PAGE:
The Sanskrit terminology used in Yoga and Meditation can make yoga therapy seem very intimidating to those of us just starting. However, understanding the yoga terminology will deepen the richness of your classes and will help you to follow the yoga teacher’s instructions during guided meditation.
Below is a list of 10 essential terms for you to memorize. Some of them you may have heard before. Say them out loud as you go along:
- Asana – translates to ‘seat’. During class, each posture or pose is called an asana.
- Chakra – translates to ‘wheel’. These are the energy centers in the body between the top of your head and the base of your spine.
- Chaturanga – An asana (pose). Also called the low plank. This posture requires shoulder, arm and core strength (similar to a push-up, but you hold the position).
- Adho Mukha Svanasana (also known as Downward Facing Dog) – Probably one of the more widely known yoga poses. It looks like an inverted ‘V’.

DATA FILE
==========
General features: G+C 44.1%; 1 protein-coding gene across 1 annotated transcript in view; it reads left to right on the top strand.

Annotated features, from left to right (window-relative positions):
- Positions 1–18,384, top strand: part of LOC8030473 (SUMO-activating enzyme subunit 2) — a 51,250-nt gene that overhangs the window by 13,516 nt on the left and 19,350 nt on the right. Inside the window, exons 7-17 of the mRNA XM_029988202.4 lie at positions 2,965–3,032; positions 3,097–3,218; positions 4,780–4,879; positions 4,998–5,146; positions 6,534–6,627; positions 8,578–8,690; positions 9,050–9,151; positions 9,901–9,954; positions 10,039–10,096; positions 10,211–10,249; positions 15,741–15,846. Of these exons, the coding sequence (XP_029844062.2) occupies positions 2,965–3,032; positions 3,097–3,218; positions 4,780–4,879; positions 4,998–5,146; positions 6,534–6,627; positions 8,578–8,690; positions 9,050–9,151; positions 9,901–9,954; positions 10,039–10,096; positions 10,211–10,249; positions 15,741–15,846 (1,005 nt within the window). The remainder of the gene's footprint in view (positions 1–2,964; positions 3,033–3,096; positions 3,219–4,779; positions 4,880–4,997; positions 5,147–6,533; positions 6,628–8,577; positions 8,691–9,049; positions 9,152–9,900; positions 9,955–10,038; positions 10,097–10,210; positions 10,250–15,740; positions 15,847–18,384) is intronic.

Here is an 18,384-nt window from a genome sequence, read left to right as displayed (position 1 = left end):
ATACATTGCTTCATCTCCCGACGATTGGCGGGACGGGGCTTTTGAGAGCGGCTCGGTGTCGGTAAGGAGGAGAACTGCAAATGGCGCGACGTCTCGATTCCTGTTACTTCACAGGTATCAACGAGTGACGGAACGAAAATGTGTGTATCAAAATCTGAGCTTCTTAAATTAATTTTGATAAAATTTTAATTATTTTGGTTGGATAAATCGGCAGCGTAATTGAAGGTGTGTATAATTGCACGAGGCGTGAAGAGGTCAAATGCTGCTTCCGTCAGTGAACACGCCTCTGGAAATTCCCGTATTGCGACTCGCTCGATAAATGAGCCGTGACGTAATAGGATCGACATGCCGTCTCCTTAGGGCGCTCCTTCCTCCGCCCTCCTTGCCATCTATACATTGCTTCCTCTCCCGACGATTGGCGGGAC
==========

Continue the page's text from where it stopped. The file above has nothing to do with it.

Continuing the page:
- Mantra – This could be a word, phrase or sound that can be chanted in the mind or out loud to improve concentration during meditation.
- Mudra – A gesture or hand position that increases concentration and connection during meditation and yoga practice.
- Namaste – Roughly translates to ‘the light within me honours the light within you’. Usually said at the end of a yoga class, with the head bowed and the palms pressed together in the center of the chest.
- Om – This word has many meanings, but is often translated as the ‘universal sound of consciousness’.
- Shanti – Translates to ‘peace’.
- Savasana – Translates to ‘corpse’. This is a relaxed pose, usually performed at the end of class.
Now that you’ve familiarized yourself with some of the lingo, you’re probably itching to sign up for a yoga class or guided meditation with a yoga teacher. However, if you still have doubts about starting your yoga journey, pay a visit to The Chopra Meditation Centre, where you’ll have access to several free guided meditations by trained yoga teachers with the click of a button.
For a more hands-on experience, contact Janet Haughton Quarshie of Atha Jiva today to book your first guided meditation class.